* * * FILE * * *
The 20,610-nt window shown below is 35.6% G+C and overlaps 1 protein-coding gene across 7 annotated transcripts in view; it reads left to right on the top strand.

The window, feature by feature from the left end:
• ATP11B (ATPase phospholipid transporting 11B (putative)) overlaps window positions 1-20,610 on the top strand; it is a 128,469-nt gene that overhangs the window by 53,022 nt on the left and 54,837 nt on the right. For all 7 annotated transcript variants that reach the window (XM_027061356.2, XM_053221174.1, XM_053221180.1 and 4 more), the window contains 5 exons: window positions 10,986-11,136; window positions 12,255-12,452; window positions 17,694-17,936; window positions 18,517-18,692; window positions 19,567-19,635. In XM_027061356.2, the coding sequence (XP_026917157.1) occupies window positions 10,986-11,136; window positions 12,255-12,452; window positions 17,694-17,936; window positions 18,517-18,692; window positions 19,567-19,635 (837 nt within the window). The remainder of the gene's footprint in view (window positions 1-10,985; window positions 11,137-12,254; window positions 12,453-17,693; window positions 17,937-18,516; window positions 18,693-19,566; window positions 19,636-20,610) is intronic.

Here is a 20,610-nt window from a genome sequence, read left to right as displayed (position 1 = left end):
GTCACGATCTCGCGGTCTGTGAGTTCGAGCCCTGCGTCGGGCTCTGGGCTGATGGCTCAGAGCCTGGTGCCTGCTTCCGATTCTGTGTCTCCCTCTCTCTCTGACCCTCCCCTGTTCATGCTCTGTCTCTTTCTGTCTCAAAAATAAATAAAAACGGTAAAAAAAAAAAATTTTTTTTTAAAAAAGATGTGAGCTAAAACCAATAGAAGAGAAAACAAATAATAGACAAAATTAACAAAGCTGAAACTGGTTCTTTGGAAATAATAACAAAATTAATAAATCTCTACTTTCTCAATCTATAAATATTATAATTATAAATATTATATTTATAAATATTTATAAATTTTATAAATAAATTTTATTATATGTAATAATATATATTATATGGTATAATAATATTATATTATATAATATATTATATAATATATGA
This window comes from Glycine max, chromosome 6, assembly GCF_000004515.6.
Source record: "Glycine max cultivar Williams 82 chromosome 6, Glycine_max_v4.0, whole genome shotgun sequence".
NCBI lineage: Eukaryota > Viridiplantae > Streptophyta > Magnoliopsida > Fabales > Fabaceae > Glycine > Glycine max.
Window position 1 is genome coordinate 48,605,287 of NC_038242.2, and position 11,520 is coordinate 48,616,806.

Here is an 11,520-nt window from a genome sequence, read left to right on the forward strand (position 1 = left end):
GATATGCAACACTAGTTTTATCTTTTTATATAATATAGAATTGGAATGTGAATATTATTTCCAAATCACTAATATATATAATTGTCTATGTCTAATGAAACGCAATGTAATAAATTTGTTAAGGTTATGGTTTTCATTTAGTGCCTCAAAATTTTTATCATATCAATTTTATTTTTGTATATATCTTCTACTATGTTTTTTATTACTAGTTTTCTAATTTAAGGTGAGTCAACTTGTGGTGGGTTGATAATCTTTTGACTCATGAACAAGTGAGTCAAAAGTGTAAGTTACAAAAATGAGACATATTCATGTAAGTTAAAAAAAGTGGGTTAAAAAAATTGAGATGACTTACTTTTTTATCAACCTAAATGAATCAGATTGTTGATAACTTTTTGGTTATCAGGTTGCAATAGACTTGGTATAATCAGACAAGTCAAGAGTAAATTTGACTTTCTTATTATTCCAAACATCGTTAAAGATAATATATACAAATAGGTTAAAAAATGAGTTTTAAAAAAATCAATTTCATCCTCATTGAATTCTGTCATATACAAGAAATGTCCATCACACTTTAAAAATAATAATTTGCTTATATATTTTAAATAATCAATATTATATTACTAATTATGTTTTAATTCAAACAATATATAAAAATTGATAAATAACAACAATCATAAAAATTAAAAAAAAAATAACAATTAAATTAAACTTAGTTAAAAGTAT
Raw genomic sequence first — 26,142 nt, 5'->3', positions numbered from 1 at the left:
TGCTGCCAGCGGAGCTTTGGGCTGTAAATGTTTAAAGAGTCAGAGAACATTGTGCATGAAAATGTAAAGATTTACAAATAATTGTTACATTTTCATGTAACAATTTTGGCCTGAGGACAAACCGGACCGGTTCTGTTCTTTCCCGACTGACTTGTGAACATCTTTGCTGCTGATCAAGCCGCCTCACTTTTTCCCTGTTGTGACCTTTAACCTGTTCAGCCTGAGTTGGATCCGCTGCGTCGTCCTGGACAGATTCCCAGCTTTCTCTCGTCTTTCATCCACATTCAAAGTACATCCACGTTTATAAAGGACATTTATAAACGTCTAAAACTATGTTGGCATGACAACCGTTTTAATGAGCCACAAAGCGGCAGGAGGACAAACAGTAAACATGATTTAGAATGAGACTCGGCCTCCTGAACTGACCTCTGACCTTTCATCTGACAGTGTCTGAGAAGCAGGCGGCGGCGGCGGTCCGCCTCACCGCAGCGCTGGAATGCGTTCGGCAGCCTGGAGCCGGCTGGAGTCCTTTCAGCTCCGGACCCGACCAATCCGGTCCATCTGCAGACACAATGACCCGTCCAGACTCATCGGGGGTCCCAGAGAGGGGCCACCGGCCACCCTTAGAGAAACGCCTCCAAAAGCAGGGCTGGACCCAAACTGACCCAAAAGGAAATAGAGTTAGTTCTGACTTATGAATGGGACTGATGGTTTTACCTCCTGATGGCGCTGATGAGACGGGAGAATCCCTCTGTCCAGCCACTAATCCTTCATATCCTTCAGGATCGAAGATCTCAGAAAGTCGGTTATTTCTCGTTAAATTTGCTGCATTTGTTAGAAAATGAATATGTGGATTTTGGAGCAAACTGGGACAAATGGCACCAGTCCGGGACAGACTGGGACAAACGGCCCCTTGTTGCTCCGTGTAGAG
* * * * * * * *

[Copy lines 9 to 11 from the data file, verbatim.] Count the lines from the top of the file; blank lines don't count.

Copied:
Window position 1 is genome coordinate 48,605,287 of NC_038242.2, and position 11,520 is coordinate 48,616,806.

Here is an 11,520-nt window from a genome sequence, read left to right on the forward strand (position 1 = left end):
GATATGCAACACTAGTTTTATCTTTTTATATAATATAGAATTGGAATGTGAATATTATTTCCAAATCACTAATATATATAATTGTCTATGTCTAATGAAACGCAATGTAATAAATTTGTTAAGGTTATGGTTTTCATTTAGTGCCTCAAAATTTTTATCATATCAATTTTATTTTTGTATATATCTTCTACTATGTTTTTTATTACTAGTTTTCTAATTTAAGGTGAGTCAACTTGTGGTGGGTTGATAATCTTTTGACTCATGAACAAGTGAGTCAAAAGTGTAAGTTACAAAAATGAGACATATTCATGTAAGTTAAAAAAAGTGGGTTAAAAAAATTGAGATGACTTACTTTTTTATCAACCTAAATGAATCAGATTGTTGATAACTTTTTGGTTATCAGGTTGCAATAGACTTGGTATAATCAGACAAGTCAAGAGTAAATTTGACTTTCTTATTATTCCAAACATCGTTAAAGATAATATATACAAATAGGTTAAAAAATGAGTTTTAAAAAAATCAATTTCATCCTCATTGAATTCTGTCATATACAAGAAATGTCCATCACACTTTAAAAATAATAATTTGCTTATATATTTTAAATAATCAATATTATATTACTAATTATGTTTTAATTCAAACAATATATAAAAATTGATAAATAACAACAATCATAAAAATTAAAAAAAAAATAACAATTAAATTAAACTTAGTTAAAAGTAT